I have prayed for women who have struggled financially because they are single mum’s.
I have prayed with women who are infertile and would move heaven and earth to be able to adopt.
I have prayed with mothers who secretly helped their Christian unmarried daughter get an abortion.
I have prayed with women who have become pregnant after a rape.
I have prayed with mothers of severely disabled children.
Each of these stories can be connected to the issue of abortion in some way.
And I feel a deep need to protect the dignity of each one of these women.
Then I argue with myself, well Elissa, wouldn’t it be a way to honour them if you did speak out? Perhaps, but I am not confident I could do it with complete grace and dignity. And that fear keeps me quiet. I don’t see that fear as wrong, I see it as a healthy fear.
Just as I see this dilemma- to speak or not to speak – as a healthy discomfort.
So I continue to wrestle with this issue: when do I go public? When do I risk being trolled? When do I risk being accused as judgmental or ignorant or any other harsh criticism?
For I know women who have chosen to speak out and it has cost them personally. Some receive death threats. But they keep speaking out because their conviction is so strong.
What I admire about those women I know, who have gone public with their convictions, is they speak from a place of honour and grace. I have never seen them name call, or be vicious or attack a person. I applaud them.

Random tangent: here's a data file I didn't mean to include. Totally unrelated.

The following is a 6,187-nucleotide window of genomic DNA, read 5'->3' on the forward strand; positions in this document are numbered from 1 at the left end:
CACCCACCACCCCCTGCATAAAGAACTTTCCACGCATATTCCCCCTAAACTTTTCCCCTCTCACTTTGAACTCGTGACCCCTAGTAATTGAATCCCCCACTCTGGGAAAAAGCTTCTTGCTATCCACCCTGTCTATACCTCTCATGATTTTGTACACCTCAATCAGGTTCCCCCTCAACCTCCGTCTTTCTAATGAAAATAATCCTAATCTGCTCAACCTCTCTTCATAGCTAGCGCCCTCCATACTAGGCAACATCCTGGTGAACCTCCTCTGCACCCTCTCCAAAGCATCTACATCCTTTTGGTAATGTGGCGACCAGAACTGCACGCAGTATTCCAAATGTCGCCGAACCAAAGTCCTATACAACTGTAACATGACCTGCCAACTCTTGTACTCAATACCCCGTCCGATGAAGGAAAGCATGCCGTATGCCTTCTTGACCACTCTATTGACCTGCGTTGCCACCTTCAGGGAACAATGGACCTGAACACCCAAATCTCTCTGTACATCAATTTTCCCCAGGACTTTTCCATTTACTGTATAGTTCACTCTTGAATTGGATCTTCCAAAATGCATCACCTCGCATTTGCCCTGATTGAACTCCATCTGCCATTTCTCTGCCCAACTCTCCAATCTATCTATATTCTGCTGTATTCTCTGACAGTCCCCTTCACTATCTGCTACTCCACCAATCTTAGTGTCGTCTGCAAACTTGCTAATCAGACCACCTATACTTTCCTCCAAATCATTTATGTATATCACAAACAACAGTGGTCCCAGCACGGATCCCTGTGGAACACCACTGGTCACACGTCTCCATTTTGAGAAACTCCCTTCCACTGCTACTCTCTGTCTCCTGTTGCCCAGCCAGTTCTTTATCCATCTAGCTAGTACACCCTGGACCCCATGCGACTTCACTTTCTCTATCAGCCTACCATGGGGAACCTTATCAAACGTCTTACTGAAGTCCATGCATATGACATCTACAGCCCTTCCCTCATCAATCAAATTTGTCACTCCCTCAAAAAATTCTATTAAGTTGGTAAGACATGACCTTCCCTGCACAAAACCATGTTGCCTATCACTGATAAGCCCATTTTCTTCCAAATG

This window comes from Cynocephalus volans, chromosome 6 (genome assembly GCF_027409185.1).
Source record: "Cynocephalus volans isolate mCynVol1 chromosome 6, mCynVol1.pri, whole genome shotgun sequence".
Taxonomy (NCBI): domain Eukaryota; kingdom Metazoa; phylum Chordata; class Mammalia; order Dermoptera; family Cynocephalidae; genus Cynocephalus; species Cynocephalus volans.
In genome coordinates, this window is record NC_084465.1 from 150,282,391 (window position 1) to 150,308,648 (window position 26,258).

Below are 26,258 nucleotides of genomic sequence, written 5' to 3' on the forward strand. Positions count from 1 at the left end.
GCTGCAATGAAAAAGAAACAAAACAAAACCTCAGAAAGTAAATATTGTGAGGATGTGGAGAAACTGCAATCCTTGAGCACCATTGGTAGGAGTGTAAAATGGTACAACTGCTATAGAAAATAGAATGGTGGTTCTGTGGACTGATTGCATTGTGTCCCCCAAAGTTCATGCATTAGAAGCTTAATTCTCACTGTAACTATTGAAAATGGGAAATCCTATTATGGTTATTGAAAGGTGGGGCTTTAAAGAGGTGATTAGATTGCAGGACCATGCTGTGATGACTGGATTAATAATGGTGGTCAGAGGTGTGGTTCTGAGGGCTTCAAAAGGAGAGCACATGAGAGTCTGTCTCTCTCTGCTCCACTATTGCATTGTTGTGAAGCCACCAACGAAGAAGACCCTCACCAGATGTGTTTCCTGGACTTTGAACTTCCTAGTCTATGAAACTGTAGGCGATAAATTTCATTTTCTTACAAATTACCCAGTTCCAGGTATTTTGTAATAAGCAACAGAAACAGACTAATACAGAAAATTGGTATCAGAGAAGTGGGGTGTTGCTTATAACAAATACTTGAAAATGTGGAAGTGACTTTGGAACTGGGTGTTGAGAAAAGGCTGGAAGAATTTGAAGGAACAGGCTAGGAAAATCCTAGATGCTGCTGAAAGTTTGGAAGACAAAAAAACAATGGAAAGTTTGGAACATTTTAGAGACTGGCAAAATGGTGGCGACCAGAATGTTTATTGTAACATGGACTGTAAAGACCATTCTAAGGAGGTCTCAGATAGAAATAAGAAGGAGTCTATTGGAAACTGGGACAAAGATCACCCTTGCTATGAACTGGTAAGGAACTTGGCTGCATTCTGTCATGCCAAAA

They challenge me, come on Elissa, can you be courageous, can you be a woman of conviction?
Other times I see vigorous and stimulating public debate degenerate into nothing more that name calling and vicious attacks. No one seems humble or honest enough to examine their opinions. They simply dig in their heels and argue even more violently. I think of Paul’s advice to Timothy, “Do not have anything to do with foolish and stupid discussions, because you know they breed arguments” (2 Timothy 2:23).
I HATE it when it gets ugly.
I am outraged by Christians who blow up abortion clinics or shake hate placards at clinic entrances. I am outraged by pro-choice advocates who yell obscenities and death threats 5 cm from the face of those peacefully and gracefully protesting law changes.
I fear my own righteous passion could deteriorate into dangerous indignities and reckless hate. This fear keeps me silent in the public arena.
However, in my personal arena I do express my beliefs concerning abortion by signing petitions, engaging with lobbyists and by using my vote thoughtfully. I also have face to face conversations about abortion with people, in which I can fully engage honorably not just with their opinions but with their experiences and emotions.
But for speaking out publicly, I still struggle. I’m not sure I have found complete peace over this dilemma. Much as I fear trolling, becoming bitter or hurting someone, I fear apathy more.
So I will keep arguing with myself. I will keep feeling uncomfortable. I will keep wrestling. I will keep changing. I will keep doing this because there are many, many things I am not sure about. That doesn’t freak me out, that’s the challenge of life.
There is one thing however I am sure about: GRACE is always superior to judgement.
So until I’m sure about how to engage publicly with an issue, I will just keep choosing grace.
by Elissa Macpherson
author, speaker (on topics on which she has cred), lover of glitter and laughter.